I’m guessing that the $1.41 in additional “loss” which you can’t account for is actually a negative rollover charge.
In the future, when you have questions like this one, it might be helpful to post a screenshot of your account statement, rather than the handmade table of figures which you have posted here.
Thanks Clint for your advice and guidance.
Very nice and educative however i need 2 more confirmations to be able to fully understand this:

if i have a GBP/JPY or any XXX/JPY pair/s the same principle is applicable like you mentioned for EUR\JPY above; so to calculate pip value for pair GBP/JPY the math i like this: 1 pip = E 1000 divided by the GBP/JPY?
Also your Note 5 says pip value the same for yen pairs then if this is the case the pip value for a GBP/JPY can be easily calculated like this 1 pip = E 1000 divided by the EUR/JPY right ?? 
what if a have 5 lots instead of 1 instead of 10 value i need to used 50 or how to calculate when i have more then 1 lots?
Thanks
mihai
For one standard lot (100,000 units of base currency):
(1) if your account is denominated in EUR, then the pipvalue for any yenpair is: €1000 ÷ EUR/JPY
(2) if your account is denominated in GBP, then the pipvalue for any yenpair is: £1000 ÷ GBP/JPY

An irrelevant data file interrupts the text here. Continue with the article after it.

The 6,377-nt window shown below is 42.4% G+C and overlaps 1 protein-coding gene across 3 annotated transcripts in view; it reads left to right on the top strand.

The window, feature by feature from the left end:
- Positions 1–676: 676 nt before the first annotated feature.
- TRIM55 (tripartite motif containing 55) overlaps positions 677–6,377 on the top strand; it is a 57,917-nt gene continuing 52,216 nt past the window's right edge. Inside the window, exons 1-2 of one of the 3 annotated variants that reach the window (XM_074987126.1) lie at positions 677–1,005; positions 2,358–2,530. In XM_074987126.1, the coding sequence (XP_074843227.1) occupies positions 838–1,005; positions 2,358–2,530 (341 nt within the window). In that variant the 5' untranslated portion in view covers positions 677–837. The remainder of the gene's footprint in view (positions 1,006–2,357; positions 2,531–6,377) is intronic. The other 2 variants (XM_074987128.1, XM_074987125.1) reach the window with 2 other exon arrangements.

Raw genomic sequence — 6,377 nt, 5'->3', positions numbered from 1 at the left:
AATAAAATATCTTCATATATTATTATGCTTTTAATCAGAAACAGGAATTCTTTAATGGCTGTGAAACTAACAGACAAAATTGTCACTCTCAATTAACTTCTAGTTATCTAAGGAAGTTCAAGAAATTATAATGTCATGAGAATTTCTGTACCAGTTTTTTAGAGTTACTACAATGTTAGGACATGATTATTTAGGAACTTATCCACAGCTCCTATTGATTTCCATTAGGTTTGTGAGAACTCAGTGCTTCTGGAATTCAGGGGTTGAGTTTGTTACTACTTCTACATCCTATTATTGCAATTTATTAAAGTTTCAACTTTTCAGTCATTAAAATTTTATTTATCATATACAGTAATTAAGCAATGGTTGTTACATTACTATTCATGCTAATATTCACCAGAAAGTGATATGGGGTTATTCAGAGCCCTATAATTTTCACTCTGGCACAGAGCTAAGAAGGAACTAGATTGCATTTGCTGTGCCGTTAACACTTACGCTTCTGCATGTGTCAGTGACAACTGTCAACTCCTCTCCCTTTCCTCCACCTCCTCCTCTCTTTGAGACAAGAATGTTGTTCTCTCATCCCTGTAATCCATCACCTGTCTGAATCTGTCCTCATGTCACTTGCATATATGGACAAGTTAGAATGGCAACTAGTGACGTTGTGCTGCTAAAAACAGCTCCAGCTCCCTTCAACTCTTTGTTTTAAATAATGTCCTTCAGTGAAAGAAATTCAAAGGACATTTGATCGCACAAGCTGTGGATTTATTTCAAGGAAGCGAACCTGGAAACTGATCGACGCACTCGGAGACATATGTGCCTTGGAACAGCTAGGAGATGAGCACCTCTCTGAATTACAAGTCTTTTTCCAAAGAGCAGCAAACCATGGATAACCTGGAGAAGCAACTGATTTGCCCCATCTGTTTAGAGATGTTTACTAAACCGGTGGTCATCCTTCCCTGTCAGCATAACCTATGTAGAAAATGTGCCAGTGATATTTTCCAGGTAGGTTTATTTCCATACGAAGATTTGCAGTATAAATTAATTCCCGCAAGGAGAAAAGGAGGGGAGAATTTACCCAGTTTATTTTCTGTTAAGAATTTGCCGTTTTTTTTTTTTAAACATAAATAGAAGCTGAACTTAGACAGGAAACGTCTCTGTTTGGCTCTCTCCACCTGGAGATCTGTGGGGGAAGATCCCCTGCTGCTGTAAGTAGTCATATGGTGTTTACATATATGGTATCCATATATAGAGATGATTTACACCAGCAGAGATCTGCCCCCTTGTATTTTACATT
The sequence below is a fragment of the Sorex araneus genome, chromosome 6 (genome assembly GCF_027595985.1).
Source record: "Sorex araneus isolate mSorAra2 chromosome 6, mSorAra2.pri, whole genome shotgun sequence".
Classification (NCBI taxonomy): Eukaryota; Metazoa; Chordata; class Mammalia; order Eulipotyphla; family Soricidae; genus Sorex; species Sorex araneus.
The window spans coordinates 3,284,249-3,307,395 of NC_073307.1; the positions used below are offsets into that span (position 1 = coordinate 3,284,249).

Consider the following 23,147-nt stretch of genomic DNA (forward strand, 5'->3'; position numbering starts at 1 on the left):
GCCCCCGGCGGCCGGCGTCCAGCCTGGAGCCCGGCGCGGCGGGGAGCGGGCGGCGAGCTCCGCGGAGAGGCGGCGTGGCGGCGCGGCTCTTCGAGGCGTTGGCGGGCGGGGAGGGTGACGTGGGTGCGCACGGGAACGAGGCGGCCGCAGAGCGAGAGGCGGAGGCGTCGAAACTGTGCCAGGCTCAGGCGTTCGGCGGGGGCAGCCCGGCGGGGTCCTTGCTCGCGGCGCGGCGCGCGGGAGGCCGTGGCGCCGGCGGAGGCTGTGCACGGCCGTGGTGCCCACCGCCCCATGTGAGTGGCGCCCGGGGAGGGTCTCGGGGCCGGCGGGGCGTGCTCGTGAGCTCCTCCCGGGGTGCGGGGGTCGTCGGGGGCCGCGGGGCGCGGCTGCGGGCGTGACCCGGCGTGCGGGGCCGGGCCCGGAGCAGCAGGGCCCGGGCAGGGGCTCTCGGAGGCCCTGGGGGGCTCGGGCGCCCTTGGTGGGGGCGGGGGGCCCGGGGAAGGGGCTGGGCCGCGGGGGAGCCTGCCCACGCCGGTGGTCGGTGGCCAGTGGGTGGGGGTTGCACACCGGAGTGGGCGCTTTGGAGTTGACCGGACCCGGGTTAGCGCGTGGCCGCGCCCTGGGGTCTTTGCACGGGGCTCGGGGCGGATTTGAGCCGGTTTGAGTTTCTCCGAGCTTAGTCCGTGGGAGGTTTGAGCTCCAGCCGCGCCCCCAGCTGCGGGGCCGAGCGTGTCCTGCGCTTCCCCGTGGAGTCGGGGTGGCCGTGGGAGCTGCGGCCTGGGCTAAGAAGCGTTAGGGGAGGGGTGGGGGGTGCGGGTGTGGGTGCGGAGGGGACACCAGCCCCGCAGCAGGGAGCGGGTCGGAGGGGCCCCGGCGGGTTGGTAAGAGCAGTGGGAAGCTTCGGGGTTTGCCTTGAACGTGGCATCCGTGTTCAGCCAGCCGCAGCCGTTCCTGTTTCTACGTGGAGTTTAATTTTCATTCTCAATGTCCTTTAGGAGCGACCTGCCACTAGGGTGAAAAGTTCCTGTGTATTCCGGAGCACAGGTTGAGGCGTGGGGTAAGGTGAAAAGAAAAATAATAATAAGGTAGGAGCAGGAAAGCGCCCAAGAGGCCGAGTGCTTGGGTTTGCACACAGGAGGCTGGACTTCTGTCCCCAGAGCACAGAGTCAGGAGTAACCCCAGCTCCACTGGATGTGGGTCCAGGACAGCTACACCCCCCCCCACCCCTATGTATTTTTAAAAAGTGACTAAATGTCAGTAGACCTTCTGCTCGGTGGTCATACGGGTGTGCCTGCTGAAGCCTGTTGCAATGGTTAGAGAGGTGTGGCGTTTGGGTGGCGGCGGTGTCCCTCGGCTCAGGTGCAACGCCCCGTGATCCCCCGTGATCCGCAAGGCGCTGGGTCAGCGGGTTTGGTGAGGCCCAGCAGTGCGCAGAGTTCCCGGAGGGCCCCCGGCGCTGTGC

(3) if your account is denominated in XXX, then the pipvalue for any yenpair is: X1000 ÷ XXX/JPY
Right. That calculation will give you the pipvalue [B]for one standard lot[/B] of GBP/JPY, EUR/JPY, USD/JPY, or any other yenpair, [B]in a €denominated account.[/B]
The pipvalue for 5 standard lots will simply be [B]5 times[/B] the pipvalue for 1 standard lot.
The pipvalue for 5 minilots will simply be [B]5 times[/B] the pipvalue for 1 minilot.
And so forth.
informative thread, thanks!
Thanks
Ok one more question :7:
What about pip calculation for the same eur denominated account but for commodities and indices like gold and S&P500?
As per MT4 symbol proprieties says Profit calculation mode = CFD but i do not know how to calculate per CFD.
So if is not to much to ask please bring some light on this issue just like you did sometime ago for currencies with some example and the logic behind
BR
Mihai
Nothing nobody knows this ?!
BR
Mihai